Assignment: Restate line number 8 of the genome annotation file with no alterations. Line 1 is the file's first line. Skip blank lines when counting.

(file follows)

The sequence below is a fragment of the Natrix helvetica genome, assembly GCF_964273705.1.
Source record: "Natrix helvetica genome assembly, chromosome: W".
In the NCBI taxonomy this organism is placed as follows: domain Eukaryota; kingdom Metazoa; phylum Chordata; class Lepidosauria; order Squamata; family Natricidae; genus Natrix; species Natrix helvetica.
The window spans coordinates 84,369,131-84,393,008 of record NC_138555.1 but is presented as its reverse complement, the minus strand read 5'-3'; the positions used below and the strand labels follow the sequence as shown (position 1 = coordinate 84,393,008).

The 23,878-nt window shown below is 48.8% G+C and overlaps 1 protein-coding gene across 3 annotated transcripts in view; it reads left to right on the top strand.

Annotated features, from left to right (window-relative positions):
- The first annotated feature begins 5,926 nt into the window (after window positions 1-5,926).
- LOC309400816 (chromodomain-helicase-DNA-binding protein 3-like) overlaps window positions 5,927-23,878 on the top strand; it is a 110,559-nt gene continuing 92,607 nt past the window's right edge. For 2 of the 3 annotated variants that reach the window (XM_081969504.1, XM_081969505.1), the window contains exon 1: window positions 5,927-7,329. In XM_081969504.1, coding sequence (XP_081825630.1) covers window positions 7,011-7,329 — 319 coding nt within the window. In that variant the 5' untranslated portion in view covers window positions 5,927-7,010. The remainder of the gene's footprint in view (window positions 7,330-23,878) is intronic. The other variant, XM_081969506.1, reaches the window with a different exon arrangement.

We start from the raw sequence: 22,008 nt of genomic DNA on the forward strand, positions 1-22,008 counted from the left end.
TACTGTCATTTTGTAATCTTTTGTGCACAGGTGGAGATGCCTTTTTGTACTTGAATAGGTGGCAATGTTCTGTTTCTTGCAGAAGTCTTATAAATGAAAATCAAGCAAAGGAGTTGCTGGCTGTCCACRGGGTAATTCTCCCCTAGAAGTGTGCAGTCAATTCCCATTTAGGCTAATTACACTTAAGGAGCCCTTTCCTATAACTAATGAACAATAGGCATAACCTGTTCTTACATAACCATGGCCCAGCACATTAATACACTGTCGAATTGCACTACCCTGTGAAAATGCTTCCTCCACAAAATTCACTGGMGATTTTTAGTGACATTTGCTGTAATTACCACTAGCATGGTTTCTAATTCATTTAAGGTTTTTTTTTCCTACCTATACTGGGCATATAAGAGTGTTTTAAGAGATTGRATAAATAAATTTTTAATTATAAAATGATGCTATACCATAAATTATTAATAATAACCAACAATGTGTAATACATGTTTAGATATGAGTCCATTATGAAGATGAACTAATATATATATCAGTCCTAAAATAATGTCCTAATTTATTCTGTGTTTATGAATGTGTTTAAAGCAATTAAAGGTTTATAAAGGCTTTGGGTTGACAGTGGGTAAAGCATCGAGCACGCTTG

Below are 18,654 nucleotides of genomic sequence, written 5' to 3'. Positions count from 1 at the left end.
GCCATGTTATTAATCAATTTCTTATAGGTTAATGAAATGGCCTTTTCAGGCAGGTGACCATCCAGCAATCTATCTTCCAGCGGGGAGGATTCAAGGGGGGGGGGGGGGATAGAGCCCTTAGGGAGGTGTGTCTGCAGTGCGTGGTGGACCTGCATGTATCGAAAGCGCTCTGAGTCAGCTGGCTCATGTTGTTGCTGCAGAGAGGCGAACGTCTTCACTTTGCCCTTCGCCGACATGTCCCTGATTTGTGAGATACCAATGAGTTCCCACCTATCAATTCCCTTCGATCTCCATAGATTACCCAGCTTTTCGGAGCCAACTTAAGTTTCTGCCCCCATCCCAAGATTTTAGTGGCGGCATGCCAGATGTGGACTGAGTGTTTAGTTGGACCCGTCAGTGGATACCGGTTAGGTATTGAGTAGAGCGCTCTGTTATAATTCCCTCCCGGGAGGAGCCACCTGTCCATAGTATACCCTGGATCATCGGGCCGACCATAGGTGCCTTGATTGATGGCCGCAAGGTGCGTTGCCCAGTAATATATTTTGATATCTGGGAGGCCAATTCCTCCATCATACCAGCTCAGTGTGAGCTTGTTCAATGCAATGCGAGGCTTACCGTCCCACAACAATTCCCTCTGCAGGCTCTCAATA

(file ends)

- LOC309400816 (chromodomain-helicase-DNA-binding protein 3-like) overlaps window positions 5,927-23,878 on the top strand; it is a 110,559-nt gene continuing 92,607 nt past the window's right edge. For 2 of the 3 annotated variants that reach the window (XM_081969504.1, XM_081969505.1), the window contains exon 1: window positions 5,927-7,329. In XM_081969504.1, coding sequence (XP_081825630.1) covers window positions 7,011-7,329 — 319 coding nt within the window. In that variant the 5' untranslated portion in view covers window positions 5,927-7,010. The remainder of the gene's footprint in view (window positions 7,330-23,878) is intronic. The other variant, XM_081969506.1, reaches the window with a different exon arrangement.